Legarda Renews Call for the Regulation of Plastic Bags

July 3, 2018

In observance of the International Plastic Bag Free Day today, Senator Loren Legarda renewed her call for a more stringent regulation of the use of plastic bags to curb pollution and mitigate the harmful effects of marine litter.

Legarda, Chair of the Senate Committee on Climate Change and UNISDR Global Champion for Resilience, said that plastic bags end up as litter, clogging drainages, polluting waterways and even endangering marine animals, human health, and ecosystem.

“Plastic bags end up as litter that accumulate and are compounded in landfills, drainages, and bodies of water. These litters, when dumped into the sea, take decades to decompose. Plastics can poison marine species and damage marine ecosystems, and it can affect us humans through the seafood that we eat,” Legarda said.

According to the World Wildlife Fund (WWF), over 80% of marine pollution comes from land-based activities. From plastic bags to pesticides – most of the waste produced on land eventually reach the oceans, causing marine mammals, seabirds and fish to die each year from being entangled in or ingesting marine litter.[1]

The Senator also noted that the Filipino’s throwaway culture and overdependence on the seas and natural environment – for food, for employment, for energy and recreation – have greatly contributed to the worsening state of our country’s marine environment.

“We have relied so much on the oceans for our existence – for food, for livelihood, for energy, and for recreation. However, our throwaway culture and rapid population growth along with unsustainable marine practices such as overfishing, waste dumping, oil spills, among others, have seriously damaged marine habitats and life in the sea over the years,” Legarda stressed.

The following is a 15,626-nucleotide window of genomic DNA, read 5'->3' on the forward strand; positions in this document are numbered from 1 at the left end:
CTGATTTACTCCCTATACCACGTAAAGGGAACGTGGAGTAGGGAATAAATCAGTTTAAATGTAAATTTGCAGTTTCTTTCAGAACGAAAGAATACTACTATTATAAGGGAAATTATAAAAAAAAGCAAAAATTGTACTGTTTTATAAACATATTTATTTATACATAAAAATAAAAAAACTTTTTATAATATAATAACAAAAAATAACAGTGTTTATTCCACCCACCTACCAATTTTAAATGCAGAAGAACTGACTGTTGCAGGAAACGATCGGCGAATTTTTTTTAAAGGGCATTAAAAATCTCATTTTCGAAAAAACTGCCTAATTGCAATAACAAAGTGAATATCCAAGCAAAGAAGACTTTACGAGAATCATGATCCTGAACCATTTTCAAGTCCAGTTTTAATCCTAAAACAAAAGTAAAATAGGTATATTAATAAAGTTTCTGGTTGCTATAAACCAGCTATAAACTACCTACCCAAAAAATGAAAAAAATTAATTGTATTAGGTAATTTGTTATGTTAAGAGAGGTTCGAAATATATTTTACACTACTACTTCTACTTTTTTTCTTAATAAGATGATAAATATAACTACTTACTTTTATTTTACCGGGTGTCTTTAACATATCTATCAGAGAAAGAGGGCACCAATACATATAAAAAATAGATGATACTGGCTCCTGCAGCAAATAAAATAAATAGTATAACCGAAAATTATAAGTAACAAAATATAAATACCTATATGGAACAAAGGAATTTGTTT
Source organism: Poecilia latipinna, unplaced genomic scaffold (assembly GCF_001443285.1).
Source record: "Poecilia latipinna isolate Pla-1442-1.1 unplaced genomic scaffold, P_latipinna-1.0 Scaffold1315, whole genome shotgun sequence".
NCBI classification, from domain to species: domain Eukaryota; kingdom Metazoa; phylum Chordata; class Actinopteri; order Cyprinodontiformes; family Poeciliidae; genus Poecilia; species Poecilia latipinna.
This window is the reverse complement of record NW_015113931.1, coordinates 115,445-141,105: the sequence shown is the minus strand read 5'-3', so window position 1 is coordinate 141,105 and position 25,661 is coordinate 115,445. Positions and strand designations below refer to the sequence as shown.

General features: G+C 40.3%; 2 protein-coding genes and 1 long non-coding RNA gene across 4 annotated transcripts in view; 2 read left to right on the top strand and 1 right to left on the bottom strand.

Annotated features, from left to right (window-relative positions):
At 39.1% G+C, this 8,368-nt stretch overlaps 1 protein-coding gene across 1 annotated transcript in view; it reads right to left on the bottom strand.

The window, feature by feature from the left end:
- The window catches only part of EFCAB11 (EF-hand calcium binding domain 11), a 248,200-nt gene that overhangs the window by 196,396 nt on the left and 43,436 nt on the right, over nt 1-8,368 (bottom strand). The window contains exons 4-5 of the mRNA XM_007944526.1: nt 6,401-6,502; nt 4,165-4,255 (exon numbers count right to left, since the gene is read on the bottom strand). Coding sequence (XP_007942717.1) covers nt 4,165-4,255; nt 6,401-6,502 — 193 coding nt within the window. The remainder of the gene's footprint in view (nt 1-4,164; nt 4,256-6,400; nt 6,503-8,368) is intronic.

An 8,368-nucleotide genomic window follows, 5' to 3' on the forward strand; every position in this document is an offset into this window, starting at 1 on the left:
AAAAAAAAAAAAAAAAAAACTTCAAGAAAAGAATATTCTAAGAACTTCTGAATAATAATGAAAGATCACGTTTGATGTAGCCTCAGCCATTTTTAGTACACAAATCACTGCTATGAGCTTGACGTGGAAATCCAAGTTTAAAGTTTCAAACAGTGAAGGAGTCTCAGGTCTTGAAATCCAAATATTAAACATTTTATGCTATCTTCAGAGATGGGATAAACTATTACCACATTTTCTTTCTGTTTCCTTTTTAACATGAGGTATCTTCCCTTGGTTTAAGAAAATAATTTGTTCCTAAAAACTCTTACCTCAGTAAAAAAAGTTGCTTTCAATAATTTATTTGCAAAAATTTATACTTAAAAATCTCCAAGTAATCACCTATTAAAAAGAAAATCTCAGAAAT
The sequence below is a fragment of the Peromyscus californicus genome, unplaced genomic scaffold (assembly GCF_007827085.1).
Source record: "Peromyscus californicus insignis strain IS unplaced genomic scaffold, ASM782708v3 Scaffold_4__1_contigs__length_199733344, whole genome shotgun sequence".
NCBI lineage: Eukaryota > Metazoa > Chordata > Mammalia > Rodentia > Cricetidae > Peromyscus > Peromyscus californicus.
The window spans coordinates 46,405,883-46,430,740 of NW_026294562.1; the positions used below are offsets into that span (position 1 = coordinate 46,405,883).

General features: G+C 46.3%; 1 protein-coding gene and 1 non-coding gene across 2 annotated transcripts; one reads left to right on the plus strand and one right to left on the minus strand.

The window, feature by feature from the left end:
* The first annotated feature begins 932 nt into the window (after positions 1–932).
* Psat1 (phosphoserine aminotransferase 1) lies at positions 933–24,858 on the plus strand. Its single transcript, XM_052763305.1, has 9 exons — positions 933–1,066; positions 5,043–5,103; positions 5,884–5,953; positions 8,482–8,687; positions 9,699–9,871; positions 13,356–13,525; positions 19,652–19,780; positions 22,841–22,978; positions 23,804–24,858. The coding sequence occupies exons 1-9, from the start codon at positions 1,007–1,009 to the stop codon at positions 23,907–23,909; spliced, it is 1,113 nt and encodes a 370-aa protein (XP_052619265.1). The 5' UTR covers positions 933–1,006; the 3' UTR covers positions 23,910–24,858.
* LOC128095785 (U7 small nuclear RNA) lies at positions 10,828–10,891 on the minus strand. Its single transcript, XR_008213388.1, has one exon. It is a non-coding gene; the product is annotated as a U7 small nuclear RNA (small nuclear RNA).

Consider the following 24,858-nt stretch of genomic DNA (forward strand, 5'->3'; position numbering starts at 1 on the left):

Legarda also lamented the report from the Ocean Conservancy that showed the Philippines as one of the top sources of plastic trash dumped into the sea, contributing 2.7 million metric tons of plastic waste and half a million metric tons of plastic-waste leakage per year.[2]

“This disheartening news and the worsening issue of pollution further aggravated by natural hazards should serve as our wake up call. The earth will not just heal on its own without any effort on our part to stop marine pollution. It is our primary responsibility to protect and preserve our environment to mitigate the worsening effects of ecosystem degeneration because failure to do so will endanger not only the environment but also our lives,” Legarda stressed.

On her part as legislator and an environment warrior, Legarda filed the proposed Plastic Bags Regulation Act under Senate Bill No. 430, which aims to strictly regulate the production, importation, sale, and use of plastic bags.

“This proposed measure discourages the use of plastic bags and encourages the use of native reusable bags made of organic or recycled materials, and reusable containers made of glass or non-toxic and non-hazardous materials,” Legarda said.

“There are numerous alternatives to non-biodegradable plastic bags. We have our baskets, bayong, eco-bags, paper bags, cloth bags or katsa, bags made of recycled tetrapacks, and many others. We just have to be innovative and resourceful in finding substitute packaging materials or containers,” Legarda explained.

Lastly, Legarda said that everyone in the society must act with dispatch to reduce wastage and veer away from a throwaway culture.

“The whole community should be involved in this crusade towards a zero waste lifestyle. Each and everyone should make a conscious effort to change daily routine and practices to contribute to finding solutions to the problems of pollution, environmental degradation, and escalation of severe weather events. Companies must change their economic mindset, wasteful production processes and packaging methods—from the use of seemingly cost-effective plastic bags into investing in long-term reusable and recyclable bags and containers which are more sustainable in the long run because the waste that we produce, especially plastics, take hundreds of years to degrade,” Legarda concluded.***

[1]Marine Litter. http://wwf.panda.org/knowledge_hub/where_we_work/baltic/threats/marine_litter/

[2] “Stemming the Tide: Land-based Strategies for a plastic-free ocean.” Ocean Conservancy.(2015) https://oceanconservancy.org/wp-content/uploads/2017/04/full-report-stemming-the.pdf (accessed July 2, 2018)